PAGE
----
Infantile hypophosphatasia: Transplantation therapy trial using bone fragments and cultured osteoblasts

Richard A. Cahill, Deborah Wenkert, Sharon A. Perlman, Ann Steele, Stephen P. Coburn, William H. McAlister, Steven Mumm, Michael P. Whyte

Research output: Contribution to journalArticle

92 Scopus citations

Abstract

Background: Hypophosphatasia (HPP) is a rare, heritable, metabolic bone disease due to deficient activity of the tissue-nonspecific isoenzyme of alkaline phosphatase. The infantile form features severe rickets often causing death in the first year of life from respiratory complications. There is no established medical treatment. In 1997, an 8-month-old girl with worsening and life-threatening infantile HPP improved considerably after marrow cell transplantation. Objective: Our aim was to better understand and to advance these encouraging transplantation results. Design: In 1999, based on emerging mouse transplantation models involving implanted donor bone fragments as well as osteoblast-like cells cultured from bone, we treated a 9-month-old girl suffering a similar course of infantile HPP. Results: Four months later, radiographs demonstrated improved skeletal mineralization. Twenty months later, PCR analysis of adherent cells cultured from recipient bone suggested the presence of small amounts of paternal (donor) DNA despite the absence of hematopoietic engraftment. This patient, now 8 yr old (7 yr after transplantation), is active and growing, and has the clinical phenotype of the more mild, childhood form of HPP. Conclusions: Cumulative experience suggests that, after immune tolerance, donor bone fragments and marrow may provide precursor cells for distribution and engraftment in the skeletal microenvironment in HPP patients to form tissue-nonspecific isoenzyme of alkaline phosphatase-replete osteoblasts that can improve mineralization.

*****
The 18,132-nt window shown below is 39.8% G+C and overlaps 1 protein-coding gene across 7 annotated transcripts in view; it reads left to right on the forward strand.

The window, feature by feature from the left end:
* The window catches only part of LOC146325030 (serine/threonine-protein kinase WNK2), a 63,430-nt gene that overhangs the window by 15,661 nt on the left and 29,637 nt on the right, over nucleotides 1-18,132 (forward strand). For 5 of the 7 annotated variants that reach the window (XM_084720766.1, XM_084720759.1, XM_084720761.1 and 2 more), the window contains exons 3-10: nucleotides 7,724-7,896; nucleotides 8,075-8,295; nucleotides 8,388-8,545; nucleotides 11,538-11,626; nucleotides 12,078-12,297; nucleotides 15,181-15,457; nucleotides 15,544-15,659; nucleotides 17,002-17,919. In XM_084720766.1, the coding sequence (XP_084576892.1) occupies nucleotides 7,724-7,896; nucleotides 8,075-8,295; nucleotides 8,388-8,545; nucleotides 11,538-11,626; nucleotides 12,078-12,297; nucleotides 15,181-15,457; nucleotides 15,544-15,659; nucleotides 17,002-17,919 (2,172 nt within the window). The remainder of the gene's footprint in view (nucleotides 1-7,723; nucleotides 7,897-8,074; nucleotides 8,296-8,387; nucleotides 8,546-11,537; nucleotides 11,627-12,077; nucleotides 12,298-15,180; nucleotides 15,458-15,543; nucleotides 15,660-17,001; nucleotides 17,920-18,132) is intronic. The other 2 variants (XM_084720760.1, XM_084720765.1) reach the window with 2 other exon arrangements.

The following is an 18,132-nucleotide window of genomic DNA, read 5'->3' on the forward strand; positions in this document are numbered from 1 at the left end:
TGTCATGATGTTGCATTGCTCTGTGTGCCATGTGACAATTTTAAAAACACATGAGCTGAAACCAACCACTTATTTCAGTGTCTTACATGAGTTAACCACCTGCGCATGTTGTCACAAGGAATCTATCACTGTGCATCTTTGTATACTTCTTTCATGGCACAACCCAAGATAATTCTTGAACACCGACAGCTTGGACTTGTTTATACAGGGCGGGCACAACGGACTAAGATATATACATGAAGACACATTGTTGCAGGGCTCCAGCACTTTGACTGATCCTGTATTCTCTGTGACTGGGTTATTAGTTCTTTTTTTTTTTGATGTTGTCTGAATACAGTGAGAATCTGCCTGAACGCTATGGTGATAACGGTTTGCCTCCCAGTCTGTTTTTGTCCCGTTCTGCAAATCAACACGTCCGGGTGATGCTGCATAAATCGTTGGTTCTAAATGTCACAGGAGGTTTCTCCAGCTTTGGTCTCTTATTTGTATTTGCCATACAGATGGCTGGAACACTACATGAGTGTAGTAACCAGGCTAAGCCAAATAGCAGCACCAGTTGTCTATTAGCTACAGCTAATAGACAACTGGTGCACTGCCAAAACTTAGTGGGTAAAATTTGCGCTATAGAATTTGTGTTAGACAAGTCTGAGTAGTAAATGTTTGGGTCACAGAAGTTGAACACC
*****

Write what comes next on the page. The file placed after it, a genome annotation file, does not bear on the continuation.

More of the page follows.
Original languageEnglish
Pages (from-to)2923-2930
Number of pages8
JournalJournal of Clinical Endocrinology and Metabolism
Volume92
Issue number8
DOIs
StatePublished - Aug 2007

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